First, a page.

I grew up studying classical percussion and ever since I was a little kid I’ve been enamored by hand percussion instruments. Often it is the small hand-held instruments that we first pick up that first grab our attention. Remember your first set of toy bongos?

When I hit high school age, I was lucky enough to have a great teacher who had a tremendous collection of unique instruments.  I’ll never forget the assortment of goodies that he would bring to class all the time. One of my favorites, and more common percussion instruments, is the ratchet.


Some of my favorite percussion heavy classical pieces were written by Edgard Varese and the ratchet is all over his work (and so is a ton of other percussion). After hearing the New York Philharmonic perform Ionisation and Amerique on the same night, I called up my former teacher and asked if I could drop by to record some instruments.  I ended up recording a variety of gurios, ratchets, and even a big metal truck suspension that gets rented out on certain gigs.  This ratchet below is my favorite of the day:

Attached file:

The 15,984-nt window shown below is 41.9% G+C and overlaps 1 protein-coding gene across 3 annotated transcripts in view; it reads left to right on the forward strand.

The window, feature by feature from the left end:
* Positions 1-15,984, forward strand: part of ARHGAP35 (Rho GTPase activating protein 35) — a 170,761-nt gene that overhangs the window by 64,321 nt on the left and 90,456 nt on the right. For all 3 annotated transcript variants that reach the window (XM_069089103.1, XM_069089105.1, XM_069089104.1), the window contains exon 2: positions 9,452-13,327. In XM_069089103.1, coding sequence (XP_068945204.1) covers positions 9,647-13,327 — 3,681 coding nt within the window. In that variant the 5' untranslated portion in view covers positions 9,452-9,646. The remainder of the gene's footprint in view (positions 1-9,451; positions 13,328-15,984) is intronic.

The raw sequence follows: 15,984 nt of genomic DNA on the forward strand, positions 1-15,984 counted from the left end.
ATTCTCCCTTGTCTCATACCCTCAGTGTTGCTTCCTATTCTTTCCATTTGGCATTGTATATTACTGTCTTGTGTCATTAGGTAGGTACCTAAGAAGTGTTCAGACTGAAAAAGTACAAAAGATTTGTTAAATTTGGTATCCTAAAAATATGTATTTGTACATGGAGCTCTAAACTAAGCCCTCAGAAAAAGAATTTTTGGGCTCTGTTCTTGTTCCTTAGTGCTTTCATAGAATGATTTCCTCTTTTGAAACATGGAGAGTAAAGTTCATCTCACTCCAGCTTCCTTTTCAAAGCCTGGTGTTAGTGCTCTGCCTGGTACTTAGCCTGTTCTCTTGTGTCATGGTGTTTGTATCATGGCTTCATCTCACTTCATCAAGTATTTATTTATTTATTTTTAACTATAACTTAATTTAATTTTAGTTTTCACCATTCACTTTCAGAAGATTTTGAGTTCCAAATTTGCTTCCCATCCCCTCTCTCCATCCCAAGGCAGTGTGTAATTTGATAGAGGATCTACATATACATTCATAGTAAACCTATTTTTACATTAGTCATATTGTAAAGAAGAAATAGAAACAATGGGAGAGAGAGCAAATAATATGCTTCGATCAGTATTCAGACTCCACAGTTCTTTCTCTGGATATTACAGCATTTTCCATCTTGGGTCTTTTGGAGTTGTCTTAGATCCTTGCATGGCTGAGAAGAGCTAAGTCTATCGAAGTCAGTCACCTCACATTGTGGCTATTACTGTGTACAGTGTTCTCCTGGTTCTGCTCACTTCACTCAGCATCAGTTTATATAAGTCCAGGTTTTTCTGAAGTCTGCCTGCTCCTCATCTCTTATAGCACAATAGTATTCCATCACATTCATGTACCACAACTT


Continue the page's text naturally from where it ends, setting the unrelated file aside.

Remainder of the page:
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The above recording is an unedited performance from my former teacher.  I just love the character of the instrument.  It is not just some cheap piece of wood grinding away, but it has a real depth and dark quality to it.  Note to self:  buy some ratchets.

Recording Geek Note: Rig consists of Schoeps CMC5’s setup for MS, with the MK4 as the mid. It was all tracked to a Sound Devices 744T at 24/96.

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  1. That DOES have a really nice timbre. Did you mic it over the ratchet cogs themselves, or was the sweet spot somewhere less obvious? You’re making me rethink my holiday gift list..! 🙂

    1. We were in his practice studio and I was maybe less than six inches away from the ratchet and maybe slightly over it pointing on an angle. There are a lot of ratchets out there but it is hard to find one with that kind of character. He had about 5 that were serviceable. This was the gem.

Michael Raphael November 23, 2010